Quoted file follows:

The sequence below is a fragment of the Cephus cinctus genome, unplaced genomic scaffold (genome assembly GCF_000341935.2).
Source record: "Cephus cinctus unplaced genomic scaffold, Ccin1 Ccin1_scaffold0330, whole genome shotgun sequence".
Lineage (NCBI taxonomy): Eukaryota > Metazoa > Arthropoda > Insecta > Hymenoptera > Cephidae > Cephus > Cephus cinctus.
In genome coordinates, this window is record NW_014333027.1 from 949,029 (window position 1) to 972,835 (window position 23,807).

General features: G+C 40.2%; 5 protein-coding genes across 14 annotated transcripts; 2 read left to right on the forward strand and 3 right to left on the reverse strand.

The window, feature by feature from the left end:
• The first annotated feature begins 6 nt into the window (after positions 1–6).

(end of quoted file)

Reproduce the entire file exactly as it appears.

The sequence below is a fragment of the Cephus cinctus genome, unplaced genomic scaffold (genome assembly GCF_000341935.2).
Source record: "Cephus cinctus unplaced genomic scaffold, Ccin1 Ccin1_scaffold0330, whole genome shotgun sequence".
Lineage (NCBI taxonomy): Eukaryota > Metazoa > Arthropoda > Insecta > Hymenoptera > Cephidae > Cephus > Cephus cinctus.
In genome coordinates, this window is record NW_014333027.1 from 949,029 (window position 1) to 972,835 (window position 23,807).

General features: G+C 40.2%; 5 protein-coding genes across 14 annotated transcripts; 2 read left to right on the forward strand and 3 right to left on the reverse strand.

The window, feature by feature from the left end:
• The first annotated feature begins 6 nt into the window (after positions 1–6).